Shows are set to air on the Third Sunday of every month (except for July) at 7:00PM(est). The shows will then be available on the PDC website.




Pennsylvania Downtowns Receive National Accreditation The annual national accreditation status is based upon ten (10) national standards of performance that include assessment of operating budget, involvement of local boards and committees, reporting of key statistics, training for staff and volunteers and more. A complete list of the 10 national standards of performance can be found here:


ennsylvania Downtown Center (PDC) is proud to announce that 26 Main Street communities from across the commonwealth recently received recognition as “Nationally Accredited Programs” by the National Main Street Center (NMSC).

“As the coordinating organization for the Main Street program in Pennsylvania, PDC is extremely proud of the Main Street communities that have received this recognition from the National Main Street Center this year,” said PDC executive director, Bill Fontana. “While each and every one of Pennsylvania’s Main Street programs contributes to making their communities great, these 26 accredited communities deserve special recognition. Accreditation is an acknowledgment of the fact that an organization is following and implementing a program that is likely to result in a successful revitalization effort.” The Main Street Four-Point Approach® based on design, promotion, organization and economic restructuring is a comprehensive, preservation-based strategy for strengthening and sustaining the places and enterprises that make up vibrant and unique communities. NMSC was established in 1980 and leads a network of more than 1,200 state, regional, and local programs, in this common sense approach to addressing the variety of issues and problems that challenge traditional central business districts. NMSC is a subsidiary of the National Trust for Historic Preservation.

2013 NATIONALLY Accredited Main Street Communities Ardmore Initiative Downtown Bedford Building a Better Boyertown Butler Downtown Community Action Development Corporation Downtown Carlisle Association Clearfield Revitalization Corporation Danville Business Alliance Downtown Indiana Greater Easton Development Partners Ebensburg Borough Emmaus Main Street Freeport-Leechburg-Apollo Group (FLAG) 6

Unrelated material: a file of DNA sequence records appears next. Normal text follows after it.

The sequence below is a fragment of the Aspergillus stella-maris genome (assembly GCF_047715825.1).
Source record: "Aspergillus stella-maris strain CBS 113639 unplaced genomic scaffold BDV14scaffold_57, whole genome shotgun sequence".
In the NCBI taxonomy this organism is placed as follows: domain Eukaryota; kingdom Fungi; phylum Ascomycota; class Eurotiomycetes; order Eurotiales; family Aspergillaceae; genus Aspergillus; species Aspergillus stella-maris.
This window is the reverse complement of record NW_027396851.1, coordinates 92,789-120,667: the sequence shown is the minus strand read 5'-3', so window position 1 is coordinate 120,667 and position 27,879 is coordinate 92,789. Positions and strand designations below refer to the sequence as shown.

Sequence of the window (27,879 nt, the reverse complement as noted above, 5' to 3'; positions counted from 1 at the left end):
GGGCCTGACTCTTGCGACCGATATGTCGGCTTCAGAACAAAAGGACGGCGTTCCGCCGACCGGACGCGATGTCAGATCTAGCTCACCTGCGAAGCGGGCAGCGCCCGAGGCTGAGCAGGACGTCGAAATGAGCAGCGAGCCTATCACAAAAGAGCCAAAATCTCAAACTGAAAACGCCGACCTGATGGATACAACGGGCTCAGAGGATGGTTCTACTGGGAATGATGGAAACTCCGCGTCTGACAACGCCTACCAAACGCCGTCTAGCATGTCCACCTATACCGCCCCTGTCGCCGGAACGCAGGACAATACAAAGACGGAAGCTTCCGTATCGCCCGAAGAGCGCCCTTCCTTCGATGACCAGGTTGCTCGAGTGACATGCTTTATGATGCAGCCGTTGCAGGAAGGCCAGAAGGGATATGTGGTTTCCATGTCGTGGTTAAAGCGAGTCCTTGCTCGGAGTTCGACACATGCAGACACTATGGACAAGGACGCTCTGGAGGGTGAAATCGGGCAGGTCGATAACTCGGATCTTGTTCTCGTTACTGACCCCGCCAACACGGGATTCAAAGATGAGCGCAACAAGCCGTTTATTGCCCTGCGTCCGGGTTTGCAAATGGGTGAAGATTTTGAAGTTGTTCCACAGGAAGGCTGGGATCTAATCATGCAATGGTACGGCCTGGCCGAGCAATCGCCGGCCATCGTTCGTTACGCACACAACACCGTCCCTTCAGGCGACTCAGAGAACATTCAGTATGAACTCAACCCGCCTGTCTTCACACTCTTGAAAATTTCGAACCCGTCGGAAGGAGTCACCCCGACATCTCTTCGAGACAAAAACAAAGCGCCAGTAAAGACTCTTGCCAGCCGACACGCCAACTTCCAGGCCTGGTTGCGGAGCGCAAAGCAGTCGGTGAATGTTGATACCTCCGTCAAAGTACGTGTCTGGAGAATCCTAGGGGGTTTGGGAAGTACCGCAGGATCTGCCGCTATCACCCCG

Greensburg Community Development Corporation Hamilton District Main Street Program Latrobe Community Revitalization County of Lehigh Downtown Lock Haven Manheim Downtown Development Group Oil City Main Street Old Town Grove City Our Town Foundation Quakertown Alive! Scranton Tomorrow Venture Lititz West Chester BID


Congratulations to the most recent graduates of the Community Revitalization Academy Adrienne Mael Manager, Downtown Bloomsburg Inc. Sue Moyer Neighborhood Manager, SSJ Neighborhood Network in Erie The Community Revitalization Academy (CRA) is a series of five (5) two-day workshops designed to provide first year Main Street managers, Elm Street managers, and other interested revitalization professionals with intermediate level instruction based on the Four-Point Approach® of the National Trust for Historic Preservation’s Main Street Program

and the Five-Point Approach of the Pennsylvania Elm Street Program. While these two programs have slight variations in the nomenclature and certain program activities, there is a high degree of consistency in the training required to effectively and efficiently implement these programs.

2013 Destination Marketing Grants Congratulations to the Ardmore Initiative, West Chester Business Improvement District, Venture Lititz, Hamilton Main Street Program and Our Town Foundation. PDC awarded five Destination Marketing Grants, totaling $10.000, toward events occurring between January 1 and June 15, 2013. Destination marketing is defined as activities designed to attract visitors from at least fifty miles away or from a fifty minute drive-time from the site of the event. PDC utilized standard Geographic Information Systems (GIS) to ensure that the geographic requirements were being met.